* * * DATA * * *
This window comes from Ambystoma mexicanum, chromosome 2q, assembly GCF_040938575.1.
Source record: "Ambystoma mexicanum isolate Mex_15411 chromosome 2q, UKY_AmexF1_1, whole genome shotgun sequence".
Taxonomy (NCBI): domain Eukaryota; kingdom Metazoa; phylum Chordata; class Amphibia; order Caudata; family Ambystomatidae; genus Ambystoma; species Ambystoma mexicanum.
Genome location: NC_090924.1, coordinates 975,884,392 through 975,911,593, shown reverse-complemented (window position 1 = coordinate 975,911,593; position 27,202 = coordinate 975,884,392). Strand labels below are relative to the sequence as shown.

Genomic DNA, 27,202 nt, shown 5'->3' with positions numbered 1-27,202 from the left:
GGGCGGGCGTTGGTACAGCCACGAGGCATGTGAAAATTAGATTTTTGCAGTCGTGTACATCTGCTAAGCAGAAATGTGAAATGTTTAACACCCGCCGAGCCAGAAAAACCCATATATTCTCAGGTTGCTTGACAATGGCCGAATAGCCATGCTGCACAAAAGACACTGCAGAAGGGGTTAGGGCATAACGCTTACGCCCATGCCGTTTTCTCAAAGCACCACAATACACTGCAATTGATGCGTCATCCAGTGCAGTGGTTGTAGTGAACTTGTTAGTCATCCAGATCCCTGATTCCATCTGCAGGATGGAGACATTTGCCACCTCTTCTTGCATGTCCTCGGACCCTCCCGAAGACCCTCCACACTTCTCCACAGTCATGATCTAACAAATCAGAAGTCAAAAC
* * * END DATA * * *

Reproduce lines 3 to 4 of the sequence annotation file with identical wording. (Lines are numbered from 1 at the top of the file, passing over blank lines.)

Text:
Taxonomy (NCBI): domain Eukaryota; kingdom Metazoa; phylum Chordata; class Amphibia; order Caudata; family Ambystomatidae; genus Ambystoma; species Ambystoma mexicanum.
Genome location: NC_090924.1, coordinates 975,884,392 through 975,911,593, shown reverse-complemented (window position 1 = coordinate 975,911,593; position 27,202 = coordinate 975,884,392). Strand labels below are relative to the sequence as shown.